The American stock market has been hitting historic highs since 2016, and has started 2020 with new records. On Jan. 9 Donald Trump, who often boasts of the impact of his presidency on stock markets, tweeted:
Trump’s comment suggests anyone whose retirement investments didn’t go up more than 50% is investing poorly, therefore not benefiting from the market’s growth. But although the president frequently uses the market’s health as a proxy for general economic well-being, the two aren’t necessarily correlated.
In fact, historical reviews have shown that stock market booms can exacerbate inequality.
In the 1980s, for example, market appreciation resulted in a 2% increase of the Gini coefficient (the measure for income inequality), according to a 2007 paper published in the journal Economics. Over the following decade, strong market growth contributed to a 3% increase.
That trend continues today. Although Americans of any income level can invest in the stock market, the percentage of those who do varies greatly depending on household income. A survey of 919 US residents released today by financial education site Money Crashers found that people with higher income are much more likely to invest in the stock market than lower-income earners. According to the findings, 92% of people earning $250,000 or more invest in the stock market, while less than 30% of those making less than $20,000 do.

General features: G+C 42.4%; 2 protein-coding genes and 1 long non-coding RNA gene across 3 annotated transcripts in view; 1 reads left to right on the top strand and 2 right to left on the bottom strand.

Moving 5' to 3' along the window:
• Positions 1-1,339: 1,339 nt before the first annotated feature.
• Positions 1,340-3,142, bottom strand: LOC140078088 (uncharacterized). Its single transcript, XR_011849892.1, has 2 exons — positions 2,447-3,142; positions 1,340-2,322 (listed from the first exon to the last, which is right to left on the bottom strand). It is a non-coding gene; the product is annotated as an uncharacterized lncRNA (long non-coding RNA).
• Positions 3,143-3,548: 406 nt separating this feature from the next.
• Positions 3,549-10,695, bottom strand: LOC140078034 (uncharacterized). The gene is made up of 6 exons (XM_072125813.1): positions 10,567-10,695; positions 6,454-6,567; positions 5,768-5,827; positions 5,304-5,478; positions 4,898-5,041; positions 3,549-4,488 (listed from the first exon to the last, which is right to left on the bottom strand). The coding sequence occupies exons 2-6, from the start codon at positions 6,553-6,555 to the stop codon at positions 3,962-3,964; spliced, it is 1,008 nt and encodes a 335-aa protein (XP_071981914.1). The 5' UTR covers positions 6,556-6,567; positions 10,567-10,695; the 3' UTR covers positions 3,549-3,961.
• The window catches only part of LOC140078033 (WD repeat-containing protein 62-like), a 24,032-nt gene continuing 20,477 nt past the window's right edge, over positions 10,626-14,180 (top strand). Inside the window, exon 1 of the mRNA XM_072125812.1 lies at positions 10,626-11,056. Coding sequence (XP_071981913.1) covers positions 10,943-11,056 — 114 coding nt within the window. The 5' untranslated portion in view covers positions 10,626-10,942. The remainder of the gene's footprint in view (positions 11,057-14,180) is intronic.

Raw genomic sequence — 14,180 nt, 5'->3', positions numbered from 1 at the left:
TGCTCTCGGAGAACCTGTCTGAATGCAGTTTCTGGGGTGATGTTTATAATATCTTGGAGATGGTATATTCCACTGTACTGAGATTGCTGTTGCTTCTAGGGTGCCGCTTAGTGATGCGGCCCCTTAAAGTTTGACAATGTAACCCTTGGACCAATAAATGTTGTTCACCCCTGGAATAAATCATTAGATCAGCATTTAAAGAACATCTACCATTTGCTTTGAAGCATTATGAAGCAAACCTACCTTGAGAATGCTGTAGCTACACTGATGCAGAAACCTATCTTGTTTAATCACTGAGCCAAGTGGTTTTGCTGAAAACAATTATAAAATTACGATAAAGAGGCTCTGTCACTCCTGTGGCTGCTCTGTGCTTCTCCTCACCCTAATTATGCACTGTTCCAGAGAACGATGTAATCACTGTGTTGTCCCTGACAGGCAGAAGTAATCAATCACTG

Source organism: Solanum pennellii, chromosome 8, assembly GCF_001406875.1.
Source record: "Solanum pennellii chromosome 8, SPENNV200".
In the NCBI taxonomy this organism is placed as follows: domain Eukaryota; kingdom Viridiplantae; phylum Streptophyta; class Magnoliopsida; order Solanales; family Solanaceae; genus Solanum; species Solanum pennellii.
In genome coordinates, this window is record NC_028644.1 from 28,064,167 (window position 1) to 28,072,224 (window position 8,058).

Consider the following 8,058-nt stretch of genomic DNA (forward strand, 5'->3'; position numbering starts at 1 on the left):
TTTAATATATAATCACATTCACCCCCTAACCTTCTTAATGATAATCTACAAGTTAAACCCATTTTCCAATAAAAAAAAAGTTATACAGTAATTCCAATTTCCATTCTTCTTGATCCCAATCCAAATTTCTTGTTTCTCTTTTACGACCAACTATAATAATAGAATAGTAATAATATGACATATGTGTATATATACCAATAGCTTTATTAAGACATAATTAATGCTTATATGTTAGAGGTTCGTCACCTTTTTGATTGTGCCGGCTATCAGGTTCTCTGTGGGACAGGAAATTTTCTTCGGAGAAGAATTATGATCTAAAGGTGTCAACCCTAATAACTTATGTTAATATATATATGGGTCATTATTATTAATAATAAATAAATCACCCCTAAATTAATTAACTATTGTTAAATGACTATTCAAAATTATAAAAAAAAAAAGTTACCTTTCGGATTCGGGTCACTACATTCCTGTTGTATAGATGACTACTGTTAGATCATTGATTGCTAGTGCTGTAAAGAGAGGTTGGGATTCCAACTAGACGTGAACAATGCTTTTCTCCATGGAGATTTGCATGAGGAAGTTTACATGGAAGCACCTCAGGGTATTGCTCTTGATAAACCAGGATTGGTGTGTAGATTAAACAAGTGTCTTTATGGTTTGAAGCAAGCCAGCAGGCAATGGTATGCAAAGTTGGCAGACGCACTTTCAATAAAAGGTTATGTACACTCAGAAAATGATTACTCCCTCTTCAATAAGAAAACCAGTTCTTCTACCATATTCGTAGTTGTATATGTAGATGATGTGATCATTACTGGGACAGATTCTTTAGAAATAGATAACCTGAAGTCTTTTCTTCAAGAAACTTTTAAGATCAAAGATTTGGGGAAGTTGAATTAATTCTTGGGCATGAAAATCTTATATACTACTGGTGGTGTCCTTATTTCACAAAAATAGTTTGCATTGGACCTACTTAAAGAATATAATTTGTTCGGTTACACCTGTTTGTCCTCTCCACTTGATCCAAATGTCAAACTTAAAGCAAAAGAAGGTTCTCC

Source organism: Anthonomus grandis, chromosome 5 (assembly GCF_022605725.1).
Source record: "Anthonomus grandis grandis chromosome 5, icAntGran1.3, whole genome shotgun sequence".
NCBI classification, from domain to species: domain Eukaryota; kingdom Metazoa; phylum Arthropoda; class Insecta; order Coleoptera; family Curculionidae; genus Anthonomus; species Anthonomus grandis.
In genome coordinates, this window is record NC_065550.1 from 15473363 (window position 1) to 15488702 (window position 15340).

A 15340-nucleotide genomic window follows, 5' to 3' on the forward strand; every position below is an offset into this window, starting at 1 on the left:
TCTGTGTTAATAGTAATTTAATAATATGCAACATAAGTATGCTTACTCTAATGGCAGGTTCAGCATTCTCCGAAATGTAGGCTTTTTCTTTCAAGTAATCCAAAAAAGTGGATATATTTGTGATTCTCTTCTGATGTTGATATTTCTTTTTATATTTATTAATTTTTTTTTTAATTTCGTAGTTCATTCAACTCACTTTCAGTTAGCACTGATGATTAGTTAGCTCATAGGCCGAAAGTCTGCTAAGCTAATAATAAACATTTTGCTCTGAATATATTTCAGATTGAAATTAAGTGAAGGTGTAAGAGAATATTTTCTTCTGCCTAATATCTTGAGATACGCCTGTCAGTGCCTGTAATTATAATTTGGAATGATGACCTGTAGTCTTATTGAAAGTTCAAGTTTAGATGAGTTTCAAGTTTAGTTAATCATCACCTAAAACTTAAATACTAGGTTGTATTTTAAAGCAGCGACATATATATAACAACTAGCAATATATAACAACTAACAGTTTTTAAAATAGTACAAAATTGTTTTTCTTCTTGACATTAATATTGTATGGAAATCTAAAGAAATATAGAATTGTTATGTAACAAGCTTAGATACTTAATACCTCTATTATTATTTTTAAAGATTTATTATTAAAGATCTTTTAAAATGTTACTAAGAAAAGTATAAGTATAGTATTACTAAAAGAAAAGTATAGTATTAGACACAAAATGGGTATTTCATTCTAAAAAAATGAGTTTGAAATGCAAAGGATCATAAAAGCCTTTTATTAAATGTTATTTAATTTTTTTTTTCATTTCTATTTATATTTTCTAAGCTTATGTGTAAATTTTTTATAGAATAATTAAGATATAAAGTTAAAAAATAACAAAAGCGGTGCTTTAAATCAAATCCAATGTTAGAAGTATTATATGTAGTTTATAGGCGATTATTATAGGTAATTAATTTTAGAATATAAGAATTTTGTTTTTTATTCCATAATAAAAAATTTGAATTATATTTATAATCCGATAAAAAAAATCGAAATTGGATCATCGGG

It’s not just a discrepancy between very rich and very poor: Middle-income people expressed concerns about the stock market, too, saying they are reluctant to invest because they feel like they don’t have enough savings, they fear losing money, or they don’t have trust in the economy.
As a result of these trends, the market tends to feed inequality, particularly in a time of higher returns: With more money invested in the market, richer Americans grow their treasure chests, while uninvested Americans stay the same.
The discrepancy in market engagement is a systematic characteristic of the US economy. A 2019 study published in the Oxford Review on Economic Policy looked at distribution of corporate equity, and found that the top 20% of income earners own about 13 times more equity than the bottom 60%—resulting in a small percentage of the population cashing in on any big market success.
But markets aren’t bad for inequality, per se.
A 2015 paper by Benjamin Blau, a professor of finance at Utah State University, found that greater market liquidity—that is, a market where investors feel like they can buy and sell rather easily—was positively correlated with decreased inequality. In a liquid stock market, Blau told Quartz, investors are more likely to provide capital to firms, because they feel like they can get out of the investment somewhat easily. This reduces the costs of raising capital from investors by making fundraising easier and faster, which in turn can benefit the bottom line, and result in wage growth.
“A liquid stock market improves wage growth, overwhelmingly to the benefit of the poor,” Blau says. Asli Demirguc-Kunt and Ross Levine’s comprehensive review of studies on finance and inequality, published in the Annual Review of Finance Economics (paywall) in 2009, cites several other studies that found inequality is reduced by easier access to market capital.
But liquidity and size are two independent, if at times linked, factors. So Blau says that his research indicates that when a market grows—that is, when stocks become more expensive—inequality does, too. “The larger the stock market, the greater the inequality,” he says. Conversely, he adds, “if the market goes down, inequality goes down, too.”